Asclepias subulata Decne.
Rush milkweed, Desert milkweed, Ajamete
Asclepiadaceae (Milkweed Family)
USDA Symbol: ASSU
Mature plants of this species are striking in appearance with many leafless stems rising from a single root crown with a density similar to that of horsetails. Like many desert perennials, this shrubby, leafless milkweed bears leaves only after rain. The greenish-white, 3-4 1/2 ft. stems occur in clusters. Whitish-green flowers bloom in terminal clusters and are followed by narrow, milkweed pods.
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Plant CharacteristicsDuration: Perennial
Root Type: Tap
Leaf Retention: Evergreen
Leaf Arrangement: Opposite
Leaf Shape: Linear
Size Notes: 24 – 48 in (61-122 cm) tall, 4 feet spread (1.2 m).
Leaf: Leaves are indistinct (small) and tend to be maintained only when moisture is adequate. Photosynthesis appears to be accomplished via greenish-white tissues that cover numerous erect stems. Leaf arrangement is opposite. Grows as numerous stems off a common root crown. Color is a grayish green. Remains leafless until after rainfalls. Leave shape is linear, 1-2 in (2 ½-5 cm) long by up to 1/8 in (3 cm) wide.
Flower: Umbels stand erect with 10 +/- flowers per umbel located at top part of stem. Flower is glabrous, approximately ½ inch (1.5 cm) long by ¼ inch (.5 cm) wide. Corolla, hoods, and horns are cream, white, or yellow color. Corolla folds back to expose hoods and horns.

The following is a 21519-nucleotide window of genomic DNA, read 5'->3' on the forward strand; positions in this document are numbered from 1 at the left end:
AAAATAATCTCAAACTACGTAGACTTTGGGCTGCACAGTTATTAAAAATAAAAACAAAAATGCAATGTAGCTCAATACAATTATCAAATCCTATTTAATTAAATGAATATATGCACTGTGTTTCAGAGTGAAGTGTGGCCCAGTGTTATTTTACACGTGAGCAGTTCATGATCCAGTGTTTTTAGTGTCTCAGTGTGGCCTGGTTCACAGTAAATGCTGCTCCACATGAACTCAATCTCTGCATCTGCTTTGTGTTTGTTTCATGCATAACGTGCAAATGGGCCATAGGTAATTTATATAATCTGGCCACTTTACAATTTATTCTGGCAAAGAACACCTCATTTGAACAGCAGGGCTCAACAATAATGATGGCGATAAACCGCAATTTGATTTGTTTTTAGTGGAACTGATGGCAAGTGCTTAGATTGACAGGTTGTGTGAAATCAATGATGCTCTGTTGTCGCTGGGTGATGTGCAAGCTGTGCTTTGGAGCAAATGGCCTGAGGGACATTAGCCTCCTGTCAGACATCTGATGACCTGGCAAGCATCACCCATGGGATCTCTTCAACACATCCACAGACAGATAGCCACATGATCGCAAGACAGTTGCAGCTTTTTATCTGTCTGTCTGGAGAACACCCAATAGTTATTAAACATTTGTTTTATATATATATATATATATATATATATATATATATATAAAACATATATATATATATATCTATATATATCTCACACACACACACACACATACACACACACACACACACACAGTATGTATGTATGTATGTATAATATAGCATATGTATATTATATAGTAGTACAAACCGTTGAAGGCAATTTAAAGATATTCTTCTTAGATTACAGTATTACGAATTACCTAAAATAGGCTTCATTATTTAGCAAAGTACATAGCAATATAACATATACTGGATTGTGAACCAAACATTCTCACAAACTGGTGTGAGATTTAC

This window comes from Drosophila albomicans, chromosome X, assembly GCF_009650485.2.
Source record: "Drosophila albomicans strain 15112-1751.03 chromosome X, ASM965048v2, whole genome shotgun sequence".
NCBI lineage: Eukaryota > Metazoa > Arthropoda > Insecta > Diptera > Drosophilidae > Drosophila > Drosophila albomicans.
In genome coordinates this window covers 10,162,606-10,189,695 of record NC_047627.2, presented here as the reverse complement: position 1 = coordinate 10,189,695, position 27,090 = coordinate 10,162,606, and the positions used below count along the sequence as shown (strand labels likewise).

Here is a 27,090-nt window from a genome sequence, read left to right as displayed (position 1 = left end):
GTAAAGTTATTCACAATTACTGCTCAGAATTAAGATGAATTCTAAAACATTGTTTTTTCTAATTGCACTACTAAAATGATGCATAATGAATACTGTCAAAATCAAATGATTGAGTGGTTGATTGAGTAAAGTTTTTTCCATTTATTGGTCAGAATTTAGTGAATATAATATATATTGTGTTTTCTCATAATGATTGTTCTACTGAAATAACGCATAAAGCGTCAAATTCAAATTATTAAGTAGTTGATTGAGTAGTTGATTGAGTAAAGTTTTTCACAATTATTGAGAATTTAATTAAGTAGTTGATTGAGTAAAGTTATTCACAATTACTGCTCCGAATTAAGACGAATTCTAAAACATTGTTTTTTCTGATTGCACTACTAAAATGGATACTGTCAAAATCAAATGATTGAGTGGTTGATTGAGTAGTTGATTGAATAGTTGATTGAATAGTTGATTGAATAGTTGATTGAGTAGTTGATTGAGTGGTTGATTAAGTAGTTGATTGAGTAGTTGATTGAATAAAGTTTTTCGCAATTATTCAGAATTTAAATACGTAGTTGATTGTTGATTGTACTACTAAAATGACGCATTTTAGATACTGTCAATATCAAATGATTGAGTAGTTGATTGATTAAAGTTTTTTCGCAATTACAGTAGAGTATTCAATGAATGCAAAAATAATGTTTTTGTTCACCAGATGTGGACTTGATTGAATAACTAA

Fruit: Pods narrow, smooth, glabrous, downwardly directed and 2-4 in (5-10 cm) long when mature.
Size Class: 1-3 ft. , 3-6 ft.
Bloom InformationBloom Color: White , Yellow
Bloom Time: Apr , May , Jun , Jul , Aug , Sep , Oct , Nov , Dec
DistributionUSA: AZ , CA , NV
Native Distribution: S. AZ, s.e. CA & n.w. Mex.
Native Habitat: Dry slopes, mesas, plains & desert washes to 3000 ft.
Growing ConditionsWater Use: Low
Light Requirement: Sun
Soil Moisture: Dry
Soil Description: Dry, rocky or sandy soils.
Conditions Comments: Shade tolerant under desert conditions.
BenefitUse Wildlife: Forage source for the Monarch and Striated Queen Butterflies.
Warning: All plants in the genus Asclepias are probably somewhat toxic, some fatally so, to both humans and animals. The sap of some causes skin irritation in humans. Sensitivity to a toxin varies with a person’s age, weight, physical condition, and individual susceptibility. Children are most vulnerable because of their curiosity and small size. Toxicity can vary in a plant according to season, the plant’s different parts, and its stage of growth; and plants can absorb toxic substances, such as herbicides, pesticides, and pollutants from the water, air, and soil.
Value to Beneficial InsectsSpecial Value to Native Bees
Special Value to Bumble Bees
Special Value to Honey Bees
Supports Conservation Biological Control
This information was provided by the Pollinator Program at The Xerces Society for Invertebrate Conservation.
BibliographyBibref 995 - Native Landscaping from El Paso to L.A. (2000) Wasowski, S. and A. Wasowski
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Web ReferenceWebref 20 - Milkweed Profiles (0) Monarch Watch
Additional resourcesUSDA: Find Asclepias subulata in USDA Plants
FNA: Find Asclepias subulata in the Flora of North America (if available)
Google: Search Google for Asclepias subulata
MetadataRecord Modified: 2014-11-02
Research By: TWC Staff